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African Masks at Hall Middle School

Mentor Artist Katy Bernheim worked with the Seventh Graders at Hall Middle School to transform 2-dimensional pieces of railroad board and a collection of beads, feathers, fabric, leather and paint into traditionally-inspired, 3-dimensional African masks.

The unit began with a slide show of traditional African masks.  Along with the images, students discussed the many uses of masks in our culture, and how that compares to traditional, West African cultures.  They looked at slides of masks celebrating coming of age rituals, death ceremonies and agricultural celebrations, among others. Students discussed ideas and symbols of beauty and power. The students noted patterns and colors, shapes and motifs.

With a collection of actual African masks, students were able to touch, see and hear (the raffia on one makes a lovely wooshing noise as it swirls through the air, like it would when it is danced).  Armed with these images, ideas and experiences, the students launched into transforming the paper into large, vibrant masks.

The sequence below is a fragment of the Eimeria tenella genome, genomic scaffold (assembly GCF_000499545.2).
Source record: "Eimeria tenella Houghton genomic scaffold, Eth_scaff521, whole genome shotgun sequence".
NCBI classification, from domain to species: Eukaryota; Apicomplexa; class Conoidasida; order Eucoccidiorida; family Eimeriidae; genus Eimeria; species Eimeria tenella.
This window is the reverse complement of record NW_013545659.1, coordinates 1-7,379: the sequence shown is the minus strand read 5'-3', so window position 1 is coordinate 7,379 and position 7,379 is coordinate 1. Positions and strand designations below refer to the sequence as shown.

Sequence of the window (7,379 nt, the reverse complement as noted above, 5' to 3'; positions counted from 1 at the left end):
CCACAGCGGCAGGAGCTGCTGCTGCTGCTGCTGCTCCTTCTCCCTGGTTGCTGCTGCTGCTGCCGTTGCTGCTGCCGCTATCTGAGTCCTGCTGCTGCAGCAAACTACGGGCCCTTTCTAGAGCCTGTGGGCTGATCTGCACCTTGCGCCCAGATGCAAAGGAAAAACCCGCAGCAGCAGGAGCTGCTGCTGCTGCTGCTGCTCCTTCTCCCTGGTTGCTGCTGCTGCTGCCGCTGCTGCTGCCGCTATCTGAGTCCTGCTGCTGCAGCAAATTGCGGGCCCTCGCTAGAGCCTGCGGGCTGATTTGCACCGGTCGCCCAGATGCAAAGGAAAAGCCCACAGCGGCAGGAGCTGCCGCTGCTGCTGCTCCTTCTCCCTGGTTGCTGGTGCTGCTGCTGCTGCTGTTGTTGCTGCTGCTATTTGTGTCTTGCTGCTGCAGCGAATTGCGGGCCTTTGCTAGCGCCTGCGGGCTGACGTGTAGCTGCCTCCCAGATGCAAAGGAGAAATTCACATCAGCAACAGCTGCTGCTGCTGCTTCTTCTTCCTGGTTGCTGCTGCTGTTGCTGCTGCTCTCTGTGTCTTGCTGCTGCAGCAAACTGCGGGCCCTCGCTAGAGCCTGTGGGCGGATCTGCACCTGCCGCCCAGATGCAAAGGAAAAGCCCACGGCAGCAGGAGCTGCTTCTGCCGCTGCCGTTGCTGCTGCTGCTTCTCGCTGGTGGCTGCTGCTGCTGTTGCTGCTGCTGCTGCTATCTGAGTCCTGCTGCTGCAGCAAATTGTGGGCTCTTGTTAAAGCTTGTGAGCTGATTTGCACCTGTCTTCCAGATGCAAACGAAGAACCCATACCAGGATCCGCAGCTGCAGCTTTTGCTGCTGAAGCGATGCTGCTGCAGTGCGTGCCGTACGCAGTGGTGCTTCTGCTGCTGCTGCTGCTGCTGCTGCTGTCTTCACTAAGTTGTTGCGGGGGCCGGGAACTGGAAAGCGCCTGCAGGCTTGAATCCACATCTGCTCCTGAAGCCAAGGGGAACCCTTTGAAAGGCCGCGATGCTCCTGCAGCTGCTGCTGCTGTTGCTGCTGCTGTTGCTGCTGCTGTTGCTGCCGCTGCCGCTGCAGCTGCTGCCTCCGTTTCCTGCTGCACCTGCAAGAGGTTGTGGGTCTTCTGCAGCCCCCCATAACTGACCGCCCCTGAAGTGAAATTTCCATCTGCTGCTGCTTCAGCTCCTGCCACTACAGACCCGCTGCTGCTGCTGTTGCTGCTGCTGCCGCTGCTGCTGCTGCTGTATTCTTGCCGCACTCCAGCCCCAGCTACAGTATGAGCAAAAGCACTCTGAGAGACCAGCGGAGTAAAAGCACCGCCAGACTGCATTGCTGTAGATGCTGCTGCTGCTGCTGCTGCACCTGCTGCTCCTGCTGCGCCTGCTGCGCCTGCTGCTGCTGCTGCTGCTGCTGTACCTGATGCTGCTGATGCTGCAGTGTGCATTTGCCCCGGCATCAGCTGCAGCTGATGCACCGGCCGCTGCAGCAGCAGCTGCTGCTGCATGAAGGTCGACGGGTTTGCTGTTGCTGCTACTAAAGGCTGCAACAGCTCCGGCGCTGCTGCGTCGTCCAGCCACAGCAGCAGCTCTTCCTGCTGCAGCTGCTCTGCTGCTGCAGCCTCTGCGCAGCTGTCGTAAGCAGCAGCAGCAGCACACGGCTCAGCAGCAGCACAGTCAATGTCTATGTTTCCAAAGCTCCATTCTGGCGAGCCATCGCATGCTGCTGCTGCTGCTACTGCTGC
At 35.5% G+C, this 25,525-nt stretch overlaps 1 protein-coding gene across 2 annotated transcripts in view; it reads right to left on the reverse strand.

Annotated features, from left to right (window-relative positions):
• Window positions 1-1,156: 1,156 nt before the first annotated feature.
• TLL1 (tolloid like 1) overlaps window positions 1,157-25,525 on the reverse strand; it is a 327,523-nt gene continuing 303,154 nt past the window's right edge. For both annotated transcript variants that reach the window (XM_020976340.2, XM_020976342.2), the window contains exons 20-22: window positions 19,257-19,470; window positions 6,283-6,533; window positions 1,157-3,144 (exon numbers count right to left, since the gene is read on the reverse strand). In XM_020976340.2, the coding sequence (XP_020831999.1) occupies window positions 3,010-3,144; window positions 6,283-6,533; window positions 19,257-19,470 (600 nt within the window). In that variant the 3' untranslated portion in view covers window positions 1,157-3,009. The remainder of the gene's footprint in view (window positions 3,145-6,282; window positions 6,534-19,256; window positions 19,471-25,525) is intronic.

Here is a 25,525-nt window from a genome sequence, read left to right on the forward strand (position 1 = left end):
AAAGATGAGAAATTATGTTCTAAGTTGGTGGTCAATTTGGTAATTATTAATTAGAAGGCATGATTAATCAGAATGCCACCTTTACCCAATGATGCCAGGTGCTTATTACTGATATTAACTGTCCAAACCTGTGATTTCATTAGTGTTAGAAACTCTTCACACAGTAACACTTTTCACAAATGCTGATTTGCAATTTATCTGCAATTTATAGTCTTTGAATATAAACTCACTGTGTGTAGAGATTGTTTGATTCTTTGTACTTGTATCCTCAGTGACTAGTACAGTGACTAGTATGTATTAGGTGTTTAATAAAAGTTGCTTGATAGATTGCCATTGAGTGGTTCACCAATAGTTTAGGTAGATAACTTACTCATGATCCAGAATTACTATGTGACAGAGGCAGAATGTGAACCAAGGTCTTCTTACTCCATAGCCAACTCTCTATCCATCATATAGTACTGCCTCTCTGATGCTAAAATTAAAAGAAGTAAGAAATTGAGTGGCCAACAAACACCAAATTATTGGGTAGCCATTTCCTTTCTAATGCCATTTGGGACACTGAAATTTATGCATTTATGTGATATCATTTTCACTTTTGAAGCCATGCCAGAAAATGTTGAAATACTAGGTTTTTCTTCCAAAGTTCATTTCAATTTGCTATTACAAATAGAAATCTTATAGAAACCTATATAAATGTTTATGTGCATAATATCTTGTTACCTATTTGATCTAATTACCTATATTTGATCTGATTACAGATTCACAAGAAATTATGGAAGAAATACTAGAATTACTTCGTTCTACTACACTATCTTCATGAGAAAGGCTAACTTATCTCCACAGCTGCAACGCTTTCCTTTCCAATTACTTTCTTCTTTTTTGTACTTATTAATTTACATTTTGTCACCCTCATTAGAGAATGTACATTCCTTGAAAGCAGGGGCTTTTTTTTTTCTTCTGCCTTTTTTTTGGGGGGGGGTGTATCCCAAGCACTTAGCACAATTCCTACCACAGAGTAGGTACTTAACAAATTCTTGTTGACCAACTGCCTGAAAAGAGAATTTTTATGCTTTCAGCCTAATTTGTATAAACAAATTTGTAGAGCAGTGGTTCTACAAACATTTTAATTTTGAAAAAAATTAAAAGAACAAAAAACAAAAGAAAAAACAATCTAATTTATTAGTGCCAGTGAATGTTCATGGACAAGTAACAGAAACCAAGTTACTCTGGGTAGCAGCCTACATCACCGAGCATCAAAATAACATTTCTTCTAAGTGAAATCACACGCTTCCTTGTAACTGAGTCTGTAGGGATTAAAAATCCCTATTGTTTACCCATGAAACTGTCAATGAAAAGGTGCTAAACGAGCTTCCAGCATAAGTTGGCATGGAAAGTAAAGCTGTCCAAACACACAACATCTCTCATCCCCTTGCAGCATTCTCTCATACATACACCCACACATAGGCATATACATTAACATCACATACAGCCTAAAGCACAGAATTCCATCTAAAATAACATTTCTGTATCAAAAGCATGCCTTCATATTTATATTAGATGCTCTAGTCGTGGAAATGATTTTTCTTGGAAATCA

Through a series of cuts, folds and overlaps, students were guided to shape the railroad board into mask-like shapes, securing them with staples and hot glue.  They fastened raffia to the masks with girth hitches or staples.  They used their knowledge and observations from the slides and masks to embellish their artwork with geometric patterns and a multitude of textures.

Students also faced the problems of form:  “How can I make a cylindrical elephant trunk that bends, and attach it to the middle of the curved surface of the mask?”  “How can I make a hat to sit on top of my mask?”  “How can I keep the horns from flopping over?” “What is the best way to keep this on my face if I want most of the mask to rise up higher than the top of my head?”

For Katy, the magic of this project lies in the transformation from 2-D to 3-D, of students animatedly affixing embellishments to their masks and discussing what kind of character their mask will be, of active engagement in the subject matter.  One student cried, “Now I get it!”  For Katy, that said it all.

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